Be Ready To Tackle The Severe Heat Wave
The social distancing, curfews and closure of shops, fluctuating economy, indeterminate trade markets: if all of these was not enough, yet another trouble is hanging over our heads; the Heat Wave.
A Heatwave occurs when the temperature rises several degrees above the normal maximum temperature, generally between the months of March and June.
The average high temperature in New Delhi is around 35 C (95 F) during the middle of April, but by the end of the month, temperatures typically average near 38 C (100 F). The extreme temperatures and resultant atmospheric conditions adversely affect people they may cause physiological stress, dehydration, heat cramps, heat exhaustion or heat stroke.
"Reaching a stretch of several days at or above 38 C (100 F) this early in the month is not unheard of, but it's a bit ahead of schedule," said AccuWeather Senior Meteorologist Dave Houk.
What IMD report says?
Average maximum temperatures are likely to be warmer than usual by 0.5-1 degrees celsius (°C) for April-May-June according to the latest seasonal outlook for temperatures released by IMD.
These temperatures will be warmer-than-usual over east and west Rajasthan, west Madhya Pradesh, Gujarat, Konkan and Goa, Madhya Maharashtra, Marathawada, north and south interior Karnataka, coastal Karnataka, Rayalaseema and Kerala.
There is also a 40 per cent probability of maximum temperatures in the core heat wave zone during April to June 2020 to be above normal.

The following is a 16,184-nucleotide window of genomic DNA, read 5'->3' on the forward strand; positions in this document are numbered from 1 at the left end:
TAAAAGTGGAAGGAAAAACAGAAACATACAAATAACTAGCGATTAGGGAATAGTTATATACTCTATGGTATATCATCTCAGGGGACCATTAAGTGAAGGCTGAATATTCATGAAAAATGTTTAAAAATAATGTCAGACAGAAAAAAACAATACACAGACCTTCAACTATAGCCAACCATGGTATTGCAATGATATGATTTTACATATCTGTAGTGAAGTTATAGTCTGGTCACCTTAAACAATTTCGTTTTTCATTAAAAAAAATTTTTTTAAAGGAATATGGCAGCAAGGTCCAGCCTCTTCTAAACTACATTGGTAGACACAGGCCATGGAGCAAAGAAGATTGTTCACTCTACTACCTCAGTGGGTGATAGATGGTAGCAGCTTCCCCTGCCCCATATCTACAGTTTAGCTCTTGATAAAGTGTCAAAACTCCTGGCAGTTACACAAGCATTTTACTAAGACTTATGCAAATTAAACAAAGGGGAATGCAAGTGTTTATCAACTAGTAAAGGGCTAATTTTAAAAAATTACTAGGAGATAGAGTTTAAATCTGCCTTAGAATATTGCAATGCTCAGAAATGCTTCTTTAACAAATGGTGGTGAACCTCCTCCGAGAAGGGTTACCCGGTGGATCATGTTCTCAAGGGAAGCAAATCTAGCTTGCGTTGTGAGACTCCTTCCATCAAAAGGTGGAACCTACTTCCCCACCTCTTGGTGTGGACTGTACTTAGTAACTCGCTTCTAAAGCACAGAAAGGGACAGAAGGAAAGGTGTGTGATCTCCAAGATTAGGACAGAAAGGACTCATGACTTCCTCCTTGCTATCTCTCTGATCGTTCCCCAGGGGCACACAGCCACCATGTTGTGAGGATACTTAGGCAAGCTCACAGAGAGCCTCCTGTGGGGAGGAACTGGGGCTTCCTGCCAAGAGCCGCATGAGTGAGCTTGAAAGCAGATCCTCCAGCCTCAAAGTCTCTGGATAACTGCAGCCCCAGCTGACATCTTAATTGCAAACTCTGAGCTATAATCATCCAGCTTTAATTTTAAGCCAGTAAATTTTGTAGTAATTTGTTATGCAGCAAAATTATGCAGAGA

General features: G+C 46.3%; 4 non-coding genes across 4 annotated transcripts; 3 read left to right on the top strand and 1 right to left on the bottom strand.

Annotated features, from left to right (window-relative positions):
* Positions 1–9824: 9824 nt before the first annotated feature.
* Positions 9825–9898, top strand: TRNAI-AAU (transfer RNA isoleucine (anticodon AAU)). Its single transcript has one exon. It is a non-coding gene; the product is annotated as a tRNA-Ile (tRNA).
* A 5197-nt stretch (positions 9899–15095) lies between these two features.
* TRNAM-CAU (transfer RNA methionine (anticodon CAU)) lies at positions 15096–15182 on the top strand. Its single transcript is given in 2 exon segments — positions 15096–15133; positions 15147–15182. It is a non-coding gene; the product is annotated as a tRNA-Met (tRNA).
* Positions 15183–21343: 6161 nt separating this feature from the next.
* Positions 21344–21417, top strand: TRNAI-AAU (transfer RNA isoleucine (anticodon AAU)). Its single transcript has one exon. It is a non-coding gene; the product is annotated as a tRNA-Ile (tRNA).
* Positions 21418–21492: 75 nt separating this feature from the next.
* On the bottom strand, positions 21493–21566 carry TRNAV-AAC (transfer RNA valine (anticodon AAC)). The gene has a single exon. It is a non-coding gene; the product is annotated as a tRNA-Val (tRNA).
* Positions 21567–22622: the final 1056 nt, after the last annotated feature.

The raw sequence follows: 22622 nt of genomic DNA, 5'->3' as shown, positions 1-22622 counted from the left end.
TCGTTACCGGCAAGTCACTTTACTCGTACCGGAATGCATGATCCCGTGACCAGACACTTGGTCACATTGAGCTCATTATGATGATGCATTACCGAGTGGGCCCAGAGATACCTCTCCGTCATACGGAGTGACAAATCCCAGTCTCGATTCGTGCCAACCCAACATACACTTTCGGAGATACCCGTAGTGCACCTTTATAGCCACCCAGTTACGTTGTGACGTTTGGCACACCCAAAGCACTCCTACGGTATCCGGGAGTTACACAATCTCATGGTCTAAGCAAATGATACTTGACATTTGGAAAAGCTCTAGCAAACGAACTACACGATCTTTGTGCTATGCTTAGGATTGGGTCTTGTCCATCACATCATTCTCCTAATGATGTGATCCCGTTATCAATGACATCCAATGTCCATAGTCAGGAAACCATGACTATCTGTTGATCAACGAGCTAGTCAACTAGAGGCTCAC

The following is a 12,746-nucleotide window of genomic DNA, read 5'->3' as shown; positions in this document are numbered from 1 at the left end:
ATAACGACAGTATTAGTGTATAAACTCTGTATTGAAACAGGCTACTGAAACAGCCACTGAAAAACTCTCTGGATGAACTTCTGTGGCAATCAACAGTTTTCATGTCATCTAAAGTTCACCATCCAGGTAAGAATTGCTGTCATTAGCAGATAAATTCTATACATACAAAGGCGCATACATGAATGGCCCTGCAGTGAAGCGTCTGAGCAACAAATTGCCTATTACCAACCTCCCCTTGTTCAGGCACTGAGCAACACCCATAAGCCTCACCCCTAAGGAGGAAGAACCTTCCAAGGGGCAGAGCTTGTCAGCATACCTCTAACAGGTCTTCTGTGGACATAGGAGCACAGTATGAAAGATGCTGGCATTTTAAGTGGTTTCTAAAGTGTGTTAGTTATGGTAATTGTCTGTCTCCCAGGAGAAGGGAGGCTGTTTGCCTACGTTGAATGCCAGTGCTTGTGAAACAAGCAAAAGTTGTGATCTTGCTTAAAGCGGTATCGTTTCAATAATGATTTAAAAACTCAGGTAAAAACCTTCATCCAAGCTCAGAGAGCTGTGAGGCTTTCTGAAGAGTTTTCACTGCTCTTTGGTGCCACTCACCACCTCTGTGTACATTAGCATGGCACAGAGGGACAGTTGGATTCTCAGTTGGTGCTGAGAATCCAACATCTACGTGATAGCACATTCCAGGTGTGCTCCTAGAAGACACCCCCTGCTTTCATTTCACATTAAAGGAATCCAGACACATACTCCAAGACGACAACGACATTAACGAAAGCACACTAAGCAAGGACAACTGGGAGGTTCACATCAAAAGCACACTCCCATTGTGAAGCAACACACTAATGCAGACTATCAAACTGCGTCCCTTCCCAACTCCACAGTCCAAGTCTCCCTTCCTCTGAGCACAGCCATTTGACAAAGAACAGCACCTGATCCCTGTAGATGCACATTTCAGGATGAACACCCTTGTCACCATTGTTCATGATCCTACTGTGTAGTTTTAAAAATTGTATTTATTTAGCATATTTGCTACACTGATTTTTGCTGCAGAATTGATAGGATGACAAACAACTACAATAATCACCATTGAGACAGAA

Core heat wave zone covers the states of Punjab, Himachal Pradesh, Uttarakhand, Delhi, Haryana, Rajasthan, Uttar Pradesh, Gujarat, Madhya Pradesh, Chhattisgarh, Bihar, Jharkhand, West Bengal, Odisha and Telangana and the meteorological subdivisions of Marathawada, Madhya Maharashtra and coastal Andhra Pradesh. This would also mean that there are above-normal chances of heat waves in these areas.
The India Meteorological Department (IMD) and National Disaster Management Authority (NDMA) are already working to prepare and respond to anticipated heatwaves. The department have listed some do’s and don’ts. Every detail is preserved and pointed out authentically as issued by the department itself, no alternation has been made. Kindly go through them intricately.
The national government is working towards sustainable cooling for all with the India Cooling Action Plan, which includes promotion of passive cooling techniques such as cool roofs and energy efficiency programs for buildings, air conditioners and fans.
We need to remember to not take this lightly because heat is not merely an inconvenience; it kills. Symptoms of heat-related illness include vomiting, headaches, dehydration, and diarrhoea. Staff in hospitals, businesses, and municipal buildings often struggle to keep communities cool and healthy. The number of high-temperature days in India has increased over the past fifty years, and especially since the 1990s, in highly-populated cities, such as Mumbai and New Delhi.
We urge you to abide by all the mentioned guidelines as it has been laid down after considering and re-considering the well-being of every strata of people. Stay safe!